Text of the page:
US 6507151 B1
The invention relates to a gas discharge lamp with a gas discharge vessel filled with a filling gas with a filling gas pressure p and at least one capacitive excitation structure. To improve the luminous efficacy of the gas discharge lamp, it is suggested that an electrode of a dielectric material forms at least one capacitive excitation structure, which electrode is connected to the gas discharge vessel and encloses at least one hollow space with a surface area A and a volume V, for which it is true that p·V/A<10 cmTorr. Such a dielectric or capacitive electrode, according to the invention, is shaped such that it has a hollow space which is closed off in a vacuumtight manner except for a communication to the gas discharge vessel. It has a surface area A on the inside of the electrode and surrounds a volume V. The dimensions of the hollow space are such that p·V/A<10 cmTorr, the filling gas pressure p being given in Torr.
1. A gas discharge lamp (1) with a gas discharge vessel (2) filled with a filling gas to a filling gas pressure p and at least one capacitive excitation structure (3), characterized in that at least one electrode (8) of a dielectric material, which is connected to the gas discharge vessel (2) and which encloses at least one hollow space with a surface area A and a volume V, for which it is true that p·V/A<10 cmTorr, is provided so as to form at least one capacitive excitation structure (3).
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The invention relates to a gas discharge lamp with a gas discharge vessel filled with a filling gas to a filling gas pressure p and at least one capacitive excitation structure.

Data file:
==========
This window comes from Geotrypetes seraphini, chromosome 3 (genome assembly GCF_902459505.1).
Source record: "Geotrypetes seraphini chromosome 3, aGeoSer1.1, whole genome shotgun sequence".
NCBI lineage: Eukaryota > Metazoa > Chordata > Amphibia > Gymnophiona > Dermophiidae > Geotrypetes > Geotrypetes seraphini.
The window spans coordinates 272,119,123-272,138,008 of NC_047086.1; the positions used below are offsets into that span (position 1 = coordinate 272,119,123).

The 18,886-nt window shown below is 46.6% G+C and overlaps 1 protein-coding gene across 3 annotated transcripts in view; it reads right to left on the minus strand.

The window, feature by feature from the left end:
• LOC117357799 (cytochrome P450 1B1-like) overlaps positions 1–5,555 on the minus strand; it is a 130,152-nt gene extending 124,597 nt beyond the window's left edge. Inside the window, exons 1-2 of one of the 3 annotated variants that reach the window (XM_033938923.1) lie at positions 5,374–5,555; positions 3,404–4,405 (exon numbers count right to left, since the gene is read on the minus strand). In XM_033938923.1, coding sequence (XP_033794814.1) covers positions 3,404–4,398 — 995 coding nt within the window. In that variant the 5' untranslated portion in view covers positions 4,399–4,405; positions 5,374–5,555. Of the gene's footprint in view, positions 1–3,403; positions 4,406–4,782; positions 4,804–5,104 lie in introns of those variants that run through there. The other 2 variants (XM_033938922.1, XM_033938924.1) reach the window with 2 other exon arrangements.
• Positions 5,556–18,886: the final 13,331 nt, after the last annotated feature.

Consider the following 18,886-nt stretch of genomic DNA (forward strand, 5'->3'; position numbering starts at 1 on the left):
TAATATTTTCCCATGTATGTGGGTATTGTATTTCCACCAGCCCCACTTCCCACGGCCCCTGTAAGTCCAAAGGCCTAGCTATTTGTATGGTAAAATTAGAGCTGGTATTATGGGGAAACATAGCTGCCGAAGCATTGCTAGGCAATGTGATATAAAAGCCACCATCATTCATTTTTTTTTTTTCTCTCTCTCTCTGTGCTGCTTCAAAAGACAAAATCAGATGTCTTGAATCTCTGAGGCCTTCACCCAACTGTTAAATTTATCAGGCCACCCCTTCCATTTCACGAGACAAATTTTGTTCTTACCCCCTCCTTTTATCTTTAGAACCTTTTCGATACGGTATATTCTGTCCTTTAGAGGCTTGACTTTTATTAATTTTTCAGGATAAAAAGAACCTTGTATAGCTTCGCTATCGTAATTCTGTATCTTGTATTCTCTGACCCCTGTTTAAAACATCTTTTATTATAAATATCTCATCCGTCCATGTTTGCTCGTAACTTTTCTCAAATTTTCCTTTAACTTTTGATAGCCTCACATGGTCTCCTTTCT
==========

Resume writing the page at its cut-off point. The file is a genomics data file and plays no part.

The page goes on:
Known gas discharge lamps comprise a vacuumtight vessel with a filling gas having a filling gas pressure p in which the gas discharge takes place, and usually two metal electrodes which are sealed in in the discharge vessel. One electrode supplies the electrons for the discharge, which electrons are returned to the external current circuit through the second electrode. The supply of electrons usually takes place by means of thermionic emission (hot electrodes), but it may alternatively result from emission in a strong electric field or directly owing to ion bombardment (ion-induced secondary emission) (cold electrodes). A gas discharge lamp, however, may also be operated without electrically conducting electrodes. In an inductive mode of operation, the charge carriers are directly generated in the gas volume by an electromagnetic AC field of high frequency (typically above 1 MHz in the case of low-pressure gas discharge lamps). The electrons move in circular paths inside the discharge vessel of such an inductive lamp, and traditional electrodes are absent in this operation. Capacitive excitation structures are used as the electrodes in a capacitive mode of operation. These structures are formed from insulators (dielectrics) which at one side make contact with the gas discharge and at the other side are connected with electrical conduction to an external current circuit (for example by means of a metal contact). When an AC voltage is applied to the capacitive excitation structures, an AC electric field arises in the discharge vessel along whose electric field lines the charge carriers move. Capacitive lamps resemble inductive lamps in high-frequency operation (>10 MHz) because the charge carriers here also are generated through the entire gas volume. The surface properties of the dielectric material of the excitation structures are of minor importance here (so-called α-discharge mode). At lower frequencies, the capacitive lamps change their mode of operation, and the electrons important for the discharge must be emitted originally at the surface of the dielectric excitation structure and be multiplied in a so-called cathode drop region so as to maintain the discharge. The emission behavior of the dielectric material is accordingly essential for the operation of the lamp (so-called γ-discharge mode). In the γ-discharge mode, a narrow plasma boundary layer is formed adjacent the dielectric surface, resembling the cathode drop region of a DC glow discharge with cold metal cathodes. A voltage drop Us is present across this boundary layer, which may amount to well over 100 V in dependence on the current density. The corresponding power Us·I represents a power loss for the light generation, because no light is generated in return for the power dissipated in the boundary layer. I here represents the current through the lamp. A capacitively coupled lamp in the γ-discharge mode accordingly has a substantially reduced luminous efficacy (lm/W).